announced the September auction of Old Master, Modern and Contemporary Prints, which will showcase five centuries of printmaking and a remarkable selection of famous names from all periods. Alongside iconic prints by Andy Warhol, Roy Lichtenstein, Pablo Picasso and Joan Miro, the sale will also feature more unusual works by Richard Hamilton, Anish Kapoor, William Kentridge and Sigmar Polke. With estimates ranging from £2,000 up to £300,000 the sale offers something for a wide range of tastes and budgets.
Highlighting the contemporary section is a group of works from the estate of the late Ernie Donagh (1941-2007), one of the most accomplished printers of his generation. A specialist in the complex art of stone lithography, he worked for Editions Alecto and Petersburg Press, who pioneered the publication of editions in the 1960s. During his career, Donagh worked with many of the great British and American artists of the post-war era, including Richard Hamilton, Jim Dine, David Hockney and Frank Stella, amongst others. Many of the prints in Donagh's collection were given to him by the artists and have never been on the market, including Richard Hamiltons Toaster (estimate: £10,000-15,000), Fashion Plate (estimate: £15,000-20,000), and I'm Dreaming of a Black Christmas (estimate: £12,000-16,000), Frank Stellas Jasper's Dilemma (estimate: £5,000-7,000) and David Hockneys Grimm's Fairy Tales (estimate: £6,000-8,000).
Leading the modern section are a set of lithographs by Marc Chagall, Four Tales from the Arabian Nights (estimate: £200,000-300,000), and Henri Matisse's album Jazz (estimate: £100,000-150,000), two of the greatest works of colour printmaking of the 20th century.
Marc Chagall, who in the eyes of many was the pre-eminent colour lithographer of his age, began his relationship with the medium with Four Tales from the Arabian Nights. The Arabian Nights, more accurately known as the One Thousand and One Nights, is a collection of Middle Eastern and South Asian stories and folk tales compiled during the Islamic Golden Age in Arabic. The stories were told night after night by Scheherazade, the new bride of a Persian king, in an effort to postpone the threat of her pending execution. Arabian Nights has come to be regarded as one of Chagall's greatest achievements in the medium, in large part because the literary source was ideally suited to the artist's lyrical style, his opulent colour palette and his boundless imagination.
Matisse had first used a paper cut-out design in an early issue of the renowned journal Verve, yet when the publisher Tériade suggested an entire book based on cut-outs, the artist refused. However, after some persuasion and further thoughts and experiments with the printing technique, Matisse changed his mind and threw all his energy into the project. When he presented the book to Tériade, it was already with the - seemingly unrelated - title Jazz, as he associated the bold cut-out forms and vibrant colours of the work with the rhythms and dynamism of Jazz music. The publication of the book in 1947 was an unprecedented success. Jazz, like Chagall's Arabian Nights, is an example of what a great artist and printmaker can achieve when subject, style and the respective technique, in this case pochoir, are perfectly matched.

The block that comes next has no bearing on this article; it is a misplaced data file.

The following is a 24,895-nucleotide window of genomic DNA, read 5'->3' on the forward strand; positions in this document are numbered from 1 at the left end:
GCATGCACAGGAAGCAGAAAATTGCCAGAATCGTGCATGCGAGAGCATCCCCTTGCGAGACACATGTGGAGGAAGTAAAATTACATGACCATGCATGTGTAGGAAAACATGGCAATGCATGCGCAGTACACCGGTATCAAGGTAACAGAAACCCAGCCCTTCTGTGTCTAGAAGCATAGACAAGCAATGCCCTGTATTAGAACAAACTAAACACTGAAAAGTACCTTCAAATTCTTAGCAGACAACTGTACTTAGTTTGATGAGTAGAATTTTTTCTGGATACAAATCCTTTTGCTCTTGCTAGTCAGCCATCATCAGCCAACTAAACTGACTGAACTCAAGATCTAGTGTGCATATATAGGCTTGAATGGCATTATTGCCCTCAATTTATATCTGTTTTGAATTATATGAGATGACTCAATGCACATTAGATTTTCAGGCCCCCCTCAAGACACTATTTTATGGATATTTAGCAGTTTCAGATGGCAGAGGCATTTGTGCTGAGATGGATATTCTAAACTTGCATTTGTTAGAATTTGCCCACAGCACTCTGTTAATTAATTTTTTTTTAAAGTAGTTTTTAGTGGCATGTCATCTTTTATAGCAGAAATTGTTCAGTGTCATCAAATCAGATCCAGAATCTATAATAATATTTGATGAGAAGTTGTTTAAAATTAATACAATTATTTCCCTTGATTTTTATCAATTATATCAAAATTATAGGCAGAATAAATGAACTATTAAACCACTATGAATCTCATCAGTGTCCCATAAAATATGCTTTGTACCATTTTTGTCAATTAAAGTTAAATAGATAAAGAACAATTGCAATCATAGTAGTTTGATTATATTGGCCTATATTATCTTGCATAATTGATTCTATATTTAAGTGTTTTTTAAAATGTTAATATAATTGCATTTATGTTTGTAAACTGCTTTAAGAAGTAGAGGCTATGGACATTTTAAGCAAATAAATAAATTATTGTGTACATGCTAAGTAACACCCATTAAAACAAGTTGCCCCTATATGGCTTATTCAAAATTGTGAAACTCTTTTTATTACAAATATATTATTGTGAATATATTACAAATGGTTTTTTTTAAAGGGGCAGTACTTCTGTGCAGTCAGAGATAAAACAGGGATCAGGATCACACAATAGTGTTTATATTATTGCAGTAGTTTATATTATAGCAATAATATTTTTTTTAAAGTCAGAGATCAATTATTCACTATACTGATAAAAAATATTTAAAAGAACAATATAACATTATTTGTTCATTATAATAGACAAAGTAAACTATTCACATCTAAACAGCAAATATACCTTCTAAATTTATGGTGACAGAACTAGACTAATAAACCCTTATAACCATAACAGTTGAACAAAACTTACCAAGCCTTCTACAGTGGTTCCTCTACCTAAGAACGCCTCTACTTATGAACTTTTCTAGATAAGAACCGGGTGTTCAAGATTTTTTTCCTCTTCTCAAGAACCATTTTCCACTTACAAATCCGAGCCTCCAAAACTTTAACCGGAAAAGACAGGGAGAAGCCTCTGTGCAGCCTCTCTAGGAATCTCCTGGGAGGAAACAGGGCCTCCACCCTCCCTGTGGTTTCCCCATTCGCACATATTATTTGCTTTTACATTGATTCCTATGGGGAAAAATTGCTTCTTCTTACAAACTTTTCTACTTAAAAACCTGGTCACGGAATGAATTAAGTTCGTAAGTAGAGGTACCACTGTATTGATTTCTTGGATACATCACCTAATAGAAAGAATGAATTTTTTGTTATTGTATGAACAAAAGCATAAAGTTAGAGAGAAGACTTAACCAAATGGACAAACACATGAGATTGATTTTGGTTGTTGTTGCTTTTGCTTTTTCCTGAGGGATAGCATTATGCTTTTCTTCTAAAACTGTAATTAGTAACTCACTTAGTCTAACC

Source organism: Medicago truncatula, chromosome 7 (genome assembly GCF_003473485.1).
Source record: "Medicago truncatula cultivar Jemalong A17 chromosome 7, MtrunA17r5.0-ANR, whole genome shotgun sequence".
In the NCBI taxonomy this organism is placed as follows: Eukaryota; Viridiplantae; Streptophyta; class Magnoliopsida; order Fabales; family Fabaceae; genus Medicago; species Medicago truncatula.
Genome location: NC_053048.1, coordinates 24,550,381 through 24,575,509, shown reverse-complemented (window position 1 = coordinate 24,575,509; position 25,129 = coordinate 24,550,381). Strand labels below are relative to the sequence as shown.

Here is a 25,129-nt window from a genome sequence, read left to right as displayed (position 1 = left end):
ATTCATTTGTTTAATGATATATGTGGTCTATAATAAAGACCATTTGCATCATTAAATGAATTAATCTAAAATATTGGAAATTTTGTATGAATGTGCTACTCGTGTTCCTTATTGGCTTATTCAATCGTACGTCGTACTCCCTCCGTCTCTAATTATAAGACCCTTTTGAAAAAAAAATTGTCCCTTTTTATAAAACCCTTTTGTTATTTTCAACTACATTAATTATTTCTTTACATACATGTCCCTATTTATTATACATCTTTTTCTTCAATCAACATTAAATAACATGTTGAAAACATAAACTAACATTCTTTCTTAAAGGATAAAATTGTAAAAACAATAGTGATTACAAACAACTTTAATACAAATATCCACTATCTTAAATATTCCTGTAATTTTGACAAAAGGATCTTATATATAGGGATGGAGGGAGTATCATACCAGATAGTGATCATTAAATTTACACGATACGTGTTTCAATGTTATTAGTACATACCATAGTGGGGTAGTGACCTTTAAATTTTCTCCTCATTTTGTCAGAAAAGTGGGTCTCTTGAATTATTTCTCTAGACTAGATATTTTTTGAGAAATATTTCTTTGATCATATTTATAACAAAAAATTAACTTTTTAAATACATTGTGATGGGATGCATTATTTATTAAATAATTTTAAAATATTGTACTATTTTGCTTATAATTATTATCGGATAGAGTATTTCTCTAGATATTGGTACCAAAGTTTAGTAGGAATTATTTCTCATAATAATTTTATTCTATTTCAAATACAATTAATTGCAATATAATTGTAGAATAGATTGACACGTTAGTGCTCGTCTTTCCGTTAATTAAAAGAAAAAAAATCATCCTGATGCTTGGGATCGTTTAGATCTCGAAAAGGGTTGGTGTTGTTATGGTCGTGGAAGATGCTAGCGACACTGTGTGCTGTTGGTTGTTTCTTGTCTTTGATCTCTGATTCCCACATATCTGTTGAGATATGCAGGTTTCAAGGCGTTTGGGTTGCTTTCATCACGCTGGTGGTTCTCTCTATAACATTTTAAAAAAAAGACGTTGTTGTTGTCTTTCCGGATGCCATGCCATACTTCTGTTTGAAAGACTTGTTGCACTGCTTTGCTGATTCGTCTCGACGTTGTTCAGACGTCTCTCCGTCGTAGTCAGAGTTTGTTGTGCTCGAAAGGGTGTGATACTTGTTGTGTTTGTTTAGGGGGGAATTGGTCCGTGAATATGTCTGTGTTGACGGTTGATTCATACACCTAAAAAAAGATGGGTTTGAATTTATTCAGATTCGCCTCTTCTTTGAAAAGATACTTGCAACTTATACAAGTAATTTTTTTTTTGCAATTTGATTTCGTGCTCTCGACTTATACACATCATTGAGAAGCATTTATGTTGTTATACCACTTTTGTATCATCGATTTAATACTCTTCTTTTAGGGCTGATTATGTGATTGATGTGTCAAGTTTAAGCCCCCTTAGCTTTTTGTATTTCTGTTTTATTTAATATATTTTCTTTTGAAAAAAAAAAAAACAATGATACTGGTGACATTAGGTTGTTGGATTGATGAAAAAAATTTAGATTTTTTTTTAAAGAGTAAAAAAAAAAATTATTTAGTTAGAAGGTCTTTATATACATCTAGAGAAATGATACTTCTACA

Old Masters Prints
The section of Old Master Prints comprises some fine prints by Goya, Piranesi and Tiepolo, as well as a rare, large woodcut-frieze of An Army Train by Erhard Schön (estimate: £8,000-12,000), yet it is dominated by a group of portraits by Rembrandt. The two most remarkable impressions are those of Ephraim Bonus, Jewish Physician (estimate: £25,000-35,000), and of the Artist's Mother seated at a table, looking right, (estimate: £6,000-8,000).
Ephraim Bonus, or Bueno as he was really named, came from a prominent Sephardic family of doctors in Amsterdam. Bueno himself worked as a medical doctor, but also wrote poetry, translated Spanish text and belonged to the same literary circles as Rembrandt's friends. While Rembrandt usually drafted his portraits straight onto the printing plate, there is a small oil sketch in the Rijksmuseum, which must have been a preparatory work for the portrait of Bueno. Perhaps he did not know the sitter very well and needed the oil sketch as an aide-memoire. In any case, Rembrandt altered the image significantly on the printing plate; while on the oil sketch the sitter looks directly at us, in the print his right eye is looking elsewhere. It is this shy, introspective glance that - despite his formal, confident pose at the foot of the stairs - lends Bueno an air of melancholy and humility, a quality that unites the finest of Rembrandt's portrait etchings.
Quite naturally, the portrait of the Artist's Mother conveys an even stronger sense of intimacy. Unlike with Bueno, Rembrandt appears to have worked directly onto the plate. He thereby concentrated entirely on the face and the hands, lovingly recording the wrinkles and creases of his mother's aged skin with the finest lines. This is the quintessential portrait of an artist's mother, and it is rare to find good early impressions such as the present one, with the delicate lines and the darkest, heavily worked areas printed with such clarity.